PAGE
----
That ought to give you an idea. Many people arrive in costume. In fact the event includes a costume contest. You can see children as young as three or four dressed as hobbits, or ents, or elves.


And that, I think, is amazing. I was considering that while ordering off the special Tolkien themed menu (I ordered Mrs. Maggot’s Shepherd’s Pie – excellent, though oddly shy of mushrooms.) Every year parents bring in their children to share their love of the Professor’s creation. And a new generation grows to appreciate it. What a legacy, an ever expanding legacy. So many authors produce a lauded work that fades from the popular imagination after a year or a decade. Some may endure in the memory of a generation. But only a signal few influence and entertain generation after generation, inspiring movies, celebrations of the author’s birth, art, costuming, imitations, games, etc. Alexandre Dumas, perhaps. Arthur Conan Doyle. A few others.

What would Tolkien think of this? Would he despair at this ‘deplorable cultus,’ disturbed by the commercialization, the films, toys, games, and merchandise? Would he consider it a form of idolatry? Or would he appreciate the fact that others take pleasure in the very thing he did when it was little more than a personal plaything, an imaginary history in which to set his invented languages?

Who can say? What I can say is that I will endeavor to pass along my enthusiasm for Middle-earth to the next generation. Maybe she’ll like it. Maybe she won’t. I won’t push it. But I’ll keep my fingers crossed.

And maybe I’ll see you at the Kennedy School for next year’s celebration.


Oregon Brewers Festival 2014

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I’m giving the usual topics a miss today in order to discuss beer. Specifically the beers I sampled at the 2014 Oregon Brewers Festival. I do wonder about the missing apostrophe in Brewers. Is not the Festival possessed by the Brewers? Well, never mind.

I didn’t ride my bicycle down to the Portland waterfront this year. For the first time in the twenty plus years I’ve attended the Brew Fest, it was raining. At least it kept the Wednesday afternoon crowd somewhat in check. I drove down with lovely wife Isa and lovely daughter Victoria. Isa drove back. Frankly I wasn’t too displeased to skip the uphill bike ride home.

With festival tasting glass and wooden tokens in hand I began to browse. I decided that this year I’d avoid my usual IPA-heavy selections, sample a wider variety of brews. That’s – mostly – what I did. Following are my tasting notes.

10 Barrel Brewing Company. Cider Weisse. ABV 5.7%. Refreshing, summery cider with a mild hop bite. Could use a touch more sweetness or a berry tartness.

Fort George Brewery & Public House. The Optimist. ABV 6.9% Verdant hp notes, light citrus. Not much nose. Could use more malt for balance. [Stepping away from my tasting notes for a moment. Yes, I said I’d steer clear of IPAs this year. I like IPAs. Lay off of me, why don’t you.]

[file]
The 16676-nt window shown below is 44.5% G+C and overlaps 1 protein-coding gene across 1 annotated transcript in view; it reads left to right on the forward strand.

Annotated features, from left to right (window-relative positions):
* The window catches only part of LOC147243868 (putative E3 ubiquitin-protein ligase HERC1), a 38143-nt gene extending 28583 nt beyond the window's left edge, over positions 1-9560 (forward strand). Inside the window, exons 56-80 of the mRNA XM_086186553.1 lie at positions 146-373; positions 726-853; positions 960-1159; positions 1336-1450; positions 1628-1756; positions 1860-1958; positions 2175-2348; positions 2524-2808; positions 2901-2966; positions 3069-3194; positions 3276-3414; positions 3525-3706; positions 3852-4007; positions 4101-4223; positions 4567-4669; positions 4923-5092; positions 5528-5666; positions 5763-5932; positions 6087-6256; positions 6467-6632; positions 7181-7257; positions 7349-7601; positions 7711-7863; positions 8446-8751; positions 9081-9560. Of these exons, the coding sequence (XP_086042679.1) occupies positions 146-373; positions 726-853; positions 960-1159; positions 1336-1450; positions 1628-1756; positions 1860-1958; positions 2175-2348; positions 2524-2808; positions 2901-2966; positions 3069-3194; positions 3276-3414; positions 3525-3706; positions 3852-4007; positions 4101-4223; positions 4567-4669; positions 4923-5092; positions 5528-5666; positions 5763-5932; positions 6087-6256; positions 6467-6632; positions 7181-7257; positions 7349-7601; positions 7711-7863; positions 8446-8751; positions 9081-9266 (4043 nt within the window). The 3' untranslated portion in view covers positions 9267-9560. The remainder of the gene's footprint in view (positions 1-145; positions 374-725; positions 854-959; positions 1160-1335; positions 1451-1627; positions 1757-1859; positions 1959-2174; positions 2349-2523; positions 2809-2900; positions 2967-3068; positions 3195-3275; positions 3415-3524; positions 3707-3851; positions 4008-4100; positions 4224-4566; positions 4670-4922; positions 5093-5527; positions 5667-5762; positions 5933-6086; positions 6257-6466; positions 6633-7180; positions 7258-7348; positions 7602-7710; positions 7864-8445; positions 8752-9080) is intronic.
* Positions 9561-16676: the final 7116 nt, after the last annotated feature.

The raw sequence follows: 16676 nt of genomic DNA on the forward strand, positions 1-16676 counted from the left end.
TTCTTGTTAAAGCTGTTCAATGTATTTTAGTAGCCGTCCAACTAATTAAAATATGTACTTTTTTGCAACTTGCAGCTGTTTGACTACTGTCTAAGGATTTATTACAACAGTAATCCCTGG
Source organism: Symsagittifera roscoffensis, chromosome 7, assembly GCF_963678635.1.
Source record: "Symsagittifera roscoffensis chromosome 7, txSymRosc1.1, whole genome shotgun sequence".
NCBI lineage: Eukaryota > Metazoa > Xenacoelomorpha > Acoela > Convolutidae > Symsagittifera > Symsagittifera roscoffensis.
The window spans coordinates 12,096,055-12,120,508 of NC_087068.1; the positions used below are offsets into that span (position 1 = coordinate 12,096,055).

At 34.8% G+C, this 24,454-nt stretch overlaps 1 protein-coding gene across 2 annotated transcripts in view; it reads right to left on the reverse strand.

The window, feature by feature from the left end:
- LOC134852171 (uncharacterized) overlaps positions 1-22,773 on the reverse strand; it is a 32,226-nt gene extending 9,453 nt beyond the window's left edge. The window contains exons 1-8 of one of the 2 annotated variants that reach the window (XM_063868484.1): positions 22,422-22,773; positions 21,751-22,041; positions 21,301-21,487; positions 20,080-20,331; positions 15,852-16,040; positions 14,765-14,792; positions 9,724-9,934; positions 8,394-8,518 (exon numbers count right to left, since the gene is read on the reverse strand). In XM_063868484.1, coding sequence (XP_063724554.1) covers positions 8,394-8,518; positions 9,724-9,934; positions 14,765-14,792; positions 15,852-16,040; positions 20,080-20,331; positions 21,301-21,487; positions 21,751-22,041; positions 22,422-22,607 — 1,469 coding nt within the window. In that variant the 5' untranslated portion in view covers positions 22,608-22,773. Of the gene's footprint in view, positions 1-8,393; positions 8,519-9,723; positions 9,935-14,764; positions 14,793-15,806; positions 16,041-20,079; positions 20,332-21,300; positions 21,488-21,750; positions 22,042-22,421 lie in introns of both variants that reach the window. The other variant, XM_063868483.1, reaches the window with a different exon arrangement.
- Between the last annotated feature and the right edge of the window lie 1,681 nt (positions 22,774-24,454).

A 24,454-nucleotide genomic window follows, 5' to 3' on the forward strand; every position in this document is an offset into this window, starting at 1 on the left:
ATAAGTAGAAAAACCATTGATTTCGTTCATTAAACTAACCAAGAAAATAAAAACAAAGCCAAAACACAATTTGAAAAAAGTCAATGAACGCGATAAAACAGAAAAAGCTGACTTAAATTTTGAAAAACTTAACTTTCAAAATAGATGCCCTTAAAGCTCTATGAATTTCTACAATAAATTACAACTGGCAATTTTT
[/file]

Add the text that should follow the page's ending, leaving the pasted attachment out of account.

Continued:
Specher Brewery. Abbey Triple. ABV 8.5%. Very smooth Belgian Tripel. Tastes of honey-dipped biscuit.

Paradise Creek Brewery. Huckelberry Pucker. Berliner Weisse. ABV 4.7%. Pale color, like diluted grapefruit juice. Tart, a cherry-berry blend, far from the stereotypical cloying fruit beer. I’m not usually fond of fruit beers, but this I like, and the Mrs. concurs (though she prefered the Cider Weisse.)

Sixpoint Craft Ales. Barrel Aged 3Beans. ABV 10.3%. Mocha – a vanilla mocha latte tempered with a beer bitterness. A dessert beer, not a beer drunk for beer’s sake.

Central City Brewing. Red Betty Imperial IPA. ABV 9%.  Okay, back to the IPAs. But an Imperial IPA so I’m not really cheating. This is terrific! Perfect balance.

Beer Valley Brewing. Heavy Sugars Honey Ale. ABV 7%. Looks like fruit juice. Smells like fruit just beginning to turn. The Mrs. says ‘no’. Taste. I agree. Remember the comment about cloying fruit beer? Here’s the apotheosis.

Heathen Brewery. Megadank. ABV 8.2%. Epitomizes the Northwest IPA style You either like that style or you don’t. I like it. [Yes, another IPA. I think I was remarkably restrained.]

Upright Brewing Company. Old News Saison. ABV 5.8%. Decent. Saison’s are distinctive. I tend to like them and I like this one.

Here end the tasting notes. At this point the negative aspect of bringing along my infant, no matter how fetching and delightful, manifested. The hour of departure arrived with wailing insistence. So, a brief foray. But, as ever, rewarding. I think I’ll keep an eye out for Central City. Good stuff.

Portland Spring Beer and Wine Festival

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Today I’m taking a break from my accustomed topics to write about a truly vital subject: beer. This weekend the Portland Convention Center hosted the annual Portland Spring Beer and Wine Festival, one of the big three fests here in a town that holds about one beer related event per day. So I went. The cavernous space of the exhibit hall provided ample space for more than a hundred and fifty exhibitors: breweries, wineries, distilleries, food vendors, assorted merchants, and service providers. That still left plenty of room for tables and a stage for musicians. Hard to get bored.